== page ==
Understanding the origin of Mother’s Day is important in order to celebrate the holiday as it was originally intended, or at least to honor its origin. Sometimes commercialism gets in the way of the true meaning of the holiday.
An activist in Philadelphia named, Anna Jarvis (1864-1948), founded Mother’s Day. She did it as a tribute to her own mother at the beginning of the 20th century. The first Mother’s Day was May 10, 1908, when Jarvis sent 500 carnations to her mother’s church in Grafton, W. VA., Andrews Methodist Episcopal Church. Her tribute created an immensely positive reaction. After a period of considerable lobbying and the efforts that came from writing letters, President Woodrow Wilson signed a promulgation, May 9, 1914, that reserved the second Sunday of May as Mother’s Day, an expression given publicly, of love and respect for the mothers of this country.
Jarvis petitioned businessmen and politicians worldwide to promote a Mother’s Day celebration. Her efforts were rewarded with the celebration of Mother’s Day in South America, Asia and Africa.
After a while, Jarvis believed the true origin of Mother’s Day, was being exploited by selfish candy, floral and greeting card companies. They were gashing the public, using the holiday as a means of profiteering, according to the New York Times, on May 18, 1923.
According to Jarvis, “A printed card means nothing except that you are too lazy to write to the woman who has done more for you than anyone in the world. And candy! You then eat most of it yourself. A pretty sentiment.” This came from Malcolm Forbes’s book, Women Who Made A Difference.
Then Jarvis lobbied the government to have Mother’s Day removed from the U.S. calendar, because the day stopped being about mothers and became more about making money. She spent most of her money fighting, and suing parties that used the “Mother’s Day” name to sell their wares. She fought until her death in 1948.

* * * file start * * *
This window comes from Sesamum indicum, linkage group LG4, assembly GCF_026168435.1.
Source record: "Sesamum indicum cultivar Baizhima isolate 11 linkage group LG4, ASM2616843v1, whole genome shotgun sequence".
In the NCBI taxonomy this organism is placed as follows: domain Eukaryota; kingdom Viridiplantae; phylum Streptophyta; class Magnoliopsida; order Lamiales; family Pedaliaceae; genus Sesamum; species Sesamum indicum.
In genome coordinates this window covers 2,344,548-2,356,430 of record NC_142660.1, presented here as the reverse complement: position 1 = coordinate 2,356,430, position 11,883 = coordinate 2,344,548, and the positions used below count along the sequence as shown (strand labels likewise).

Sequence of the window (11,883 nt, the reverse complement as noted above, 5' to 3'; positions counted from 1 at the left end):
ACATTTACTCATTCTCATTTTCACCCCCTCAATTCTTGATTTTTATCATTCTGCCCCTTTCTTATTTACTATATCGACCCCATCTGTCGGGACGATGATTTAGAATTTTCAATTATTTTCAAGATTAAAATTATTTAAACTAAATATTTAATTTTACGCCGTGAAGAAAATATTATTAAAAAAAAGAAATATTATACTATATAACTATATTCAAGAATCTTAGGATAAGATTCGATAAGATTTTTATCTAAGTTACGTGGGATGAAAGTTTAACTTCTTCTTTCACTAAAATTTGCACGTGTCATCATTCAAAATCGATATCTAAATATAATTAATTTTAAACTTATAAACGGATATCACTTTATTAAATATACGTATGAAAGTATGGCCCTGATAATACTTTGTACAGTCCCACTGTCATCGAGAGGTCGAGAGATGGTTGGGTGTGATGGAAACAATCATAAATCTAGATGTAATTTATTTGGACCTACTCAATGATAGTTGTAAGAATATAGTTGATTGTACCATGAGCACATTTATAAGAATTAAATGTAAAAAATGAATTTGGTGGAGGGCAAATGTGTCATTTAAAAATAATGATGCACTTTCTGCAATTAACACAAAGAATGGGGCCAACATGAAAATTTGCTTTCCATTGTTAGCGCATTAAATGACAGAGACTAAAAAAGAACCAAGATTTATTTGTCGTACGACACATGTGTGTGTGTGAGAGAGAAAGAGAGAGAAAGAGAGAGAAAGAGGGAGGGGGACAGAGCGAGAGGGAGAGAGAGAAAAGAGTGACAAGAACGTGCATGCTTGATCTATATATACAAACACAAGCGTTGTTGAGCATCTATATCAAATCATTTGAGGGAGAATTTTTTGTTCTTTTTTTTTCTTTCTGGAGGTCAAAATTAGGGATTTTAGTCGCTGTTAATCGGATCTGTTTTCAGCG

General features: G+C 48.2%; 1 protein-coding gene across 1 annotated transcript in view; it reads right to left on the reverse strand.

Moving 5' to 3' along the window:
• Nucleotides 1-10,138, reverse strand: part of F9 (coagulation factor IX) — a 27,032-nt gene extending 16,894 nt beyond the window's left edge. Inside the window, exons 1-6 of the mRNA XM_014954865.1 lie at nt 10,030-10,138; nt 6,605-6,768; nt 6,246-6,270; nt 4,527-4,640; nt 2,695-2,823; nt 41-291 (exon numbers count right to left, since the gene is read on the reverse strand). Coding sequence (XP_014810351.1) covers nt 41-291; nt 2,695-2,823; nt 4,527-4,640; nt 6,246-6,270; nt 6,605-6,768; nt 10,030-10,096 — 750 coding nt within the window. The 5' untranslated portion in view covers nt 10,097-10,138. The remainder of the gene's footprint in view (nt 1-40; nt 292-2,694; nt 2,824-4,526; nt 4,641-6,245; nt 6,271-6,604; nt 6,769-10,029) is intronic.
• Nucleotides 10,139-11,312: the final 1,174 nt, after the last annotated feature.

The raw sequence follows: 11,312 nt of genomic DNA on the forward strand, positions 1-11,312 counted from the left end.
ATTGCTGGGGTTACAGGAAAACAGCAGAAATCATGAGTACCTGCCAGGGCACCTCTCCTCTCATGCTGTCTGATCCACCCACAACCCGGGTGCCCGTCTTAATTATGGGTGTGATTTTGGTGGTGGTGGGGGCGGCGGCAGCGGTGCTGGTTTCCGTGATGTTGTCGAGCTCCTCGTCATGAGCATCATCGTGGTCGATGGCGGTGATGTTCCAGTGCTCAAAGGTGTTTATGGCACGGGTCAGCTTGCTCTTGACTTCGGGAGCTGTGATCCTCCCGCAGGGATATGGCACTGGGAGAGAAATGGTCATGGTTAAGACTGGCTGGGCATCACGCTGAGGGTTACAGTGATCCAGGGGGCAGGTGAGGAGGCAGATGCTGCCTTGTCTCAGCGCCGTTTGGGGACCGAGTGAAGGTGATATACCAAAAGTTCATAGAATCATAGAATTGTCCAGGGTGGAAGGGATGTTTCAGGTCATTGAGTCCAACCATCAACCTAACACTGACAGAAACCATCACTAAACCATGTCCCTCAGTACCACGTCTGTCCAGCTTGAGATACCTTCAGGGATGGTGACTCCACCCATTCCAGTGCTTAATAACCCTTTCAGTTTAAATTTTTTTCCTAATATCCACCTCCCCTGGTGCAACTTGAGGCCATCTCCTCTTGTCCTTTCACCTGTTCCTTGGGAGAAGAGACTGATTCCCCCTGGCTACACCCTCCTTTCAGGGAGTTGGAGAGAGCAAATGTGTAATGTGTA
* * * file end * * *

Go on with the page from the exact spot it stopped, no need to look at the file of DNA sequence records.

There are those who believe Mother’s Day was more about Jarvis, and less about honoring her mother. It is true that she was devoted to conserving the meaning of the holiday. However, it seemed to expand her pride over all else. Jarvis signed everything as, “Anna Jarvis, Founder of Mother’s Day.” It had become her identity, according to author and historian, Katharine Antoloini, who wrote Memorializing Motherhood: Anna Jarvis and the Struggle for Control of Mother’s Day. Jarvis herself, was not married and did not have any children.
Before President Woodrow Wilson signed the proclamation, making Mother’s Day a nationally recognized holiday, it saw a very dark season. The history of this flowery holiday was not so happy and cheery.
The original Mother’s Day had an altogether different purpose. In 1868, “Mother’s Friendship Day,” was put together so the mothers of Union Confederate soldiers could get together. This was a time for them to mourn, as a group, the loss of husbands and sons. They honored fallen soldiers together.
The very earliest instances of Mother’s Day in the U.S. were formed for many reasons, however, celebrating mothers was not one of them. In West Virginia, in the 1800’s, women’s groups gathered together to discuss issues. The issues they talked about ranged from diseases and milk contamination, to infant mortality. A composer, Julia Ward Howe, issued a “Mother’s Day Proclamation,” in 1870. She urged women to be politically active, and promote peace after the U.S. Civil War.
The original Mother’s Day flower was the carnation. There were organizations that sold carnations each year to raise money for various causes. Jarvis was extremely opposed to this action. Jarvis got lost in her version of what Mother’s Day should look like. It is important to remember where and how Mother’s Day originated, as it is important to celebrate in a way that is true to personal beliefs and traditions.
By Jeanette Smith
Photo courtesy of Peter Miller – Creativecommons Flickr License